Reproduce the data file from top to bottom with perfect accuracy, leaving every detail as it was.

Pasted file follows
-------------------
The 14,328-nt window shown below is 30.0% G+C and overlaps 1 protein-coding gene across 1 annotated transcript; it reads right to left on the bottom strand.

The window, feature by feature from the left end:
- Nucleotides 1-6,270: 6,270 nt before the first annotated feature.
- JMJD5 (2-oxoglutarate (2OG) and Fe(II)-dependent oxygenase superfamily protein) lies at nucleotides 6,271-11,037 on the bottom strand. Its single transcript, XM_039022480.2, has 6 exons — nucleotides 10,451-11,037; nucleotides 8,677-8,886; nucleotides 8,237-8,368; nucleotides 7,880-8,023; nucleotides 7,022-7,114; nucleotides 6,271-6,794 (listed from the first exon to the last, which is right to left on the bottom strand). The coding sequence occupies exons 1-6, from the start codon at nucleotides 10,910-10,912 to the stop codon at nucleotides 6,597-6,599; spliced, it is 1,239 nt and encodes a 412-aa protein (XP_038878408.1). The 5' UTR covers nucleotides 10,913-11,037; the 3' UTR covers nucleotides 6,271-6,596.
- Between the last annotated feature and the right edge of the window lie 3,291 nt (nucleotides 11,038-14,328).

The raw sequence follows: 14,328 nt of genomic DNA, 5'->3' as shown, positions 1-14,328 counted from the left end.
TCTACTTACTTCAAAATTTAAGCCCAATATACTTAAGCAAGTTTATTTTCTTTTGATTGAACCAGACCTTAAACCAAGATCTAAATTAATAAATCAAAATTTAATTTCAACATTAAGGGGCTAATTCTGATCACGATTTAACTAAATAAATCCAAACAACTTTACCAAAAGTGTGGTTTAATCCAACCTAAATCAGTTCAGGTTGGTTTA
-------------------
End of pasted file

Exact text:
The 14,328-nt window shown below is 30.0% G+C and overlaps 1 protein-coding gene across 1 annotated transcript; it reads right to left on the bottom strand.

The window, feature by feature from the left end:
- Nucleotides 1-6,270: 6,270 nt before the first annotated feature.
- JMJD5 (2-oxoglutarate (2OG) and Fe(II)-dependent oxygenase superfamily protein) lies at nucleotides 6,271-11,037 on the bottom strand. Its single transcript, XM_039022480.2, has 6 exons — nucleotides 10,451-11,037; nucleotides 8,677-8,886; nucleotides 8,237-8,368; nucleotides 7,880-8,023; nucleotides 7,022-7,114; nucleotides 6,271-6,794 (listed from the first exon to the last, which is right to left on the bottom strand). The coding sequence occupies exons 1-6, from the start codon at nucleotides 10,910-10,912 to the stop codon at nucleotides 6,597-6,599; spliced, it is 1,239 nt and encodes a 412-aa protein (XP_038878408.1). The 5' UTR covers nucleotides 10,913-11,037; the 3' UTR covers nucleotides 6,271-6,596.
- Between the last annotated feature and the right edge of the window lie 3,291 nt (nucleotides 11,038-14,328).

The raw sequence follows: 14,328 nt of genomic DNA, 5'->3' as shown, positions 1-14,328 counted from the left end.
TCTACTTACTTCAAAATTTAAGCCCAATATACTTAAGCAAGTTTATTTTCTTTTGATTGAACCAGACCTTAAACCAAGATCTAAATTAATAAATCAAAATTTAATTTCAACATTAAGGGGCTAATTCTGATCACGATTTAACTAAATAAATCCAAACAACTTTACCAAAAGTGTGGTTTAATCCAACCTAAATCAGTTCAGGTTGGTTTA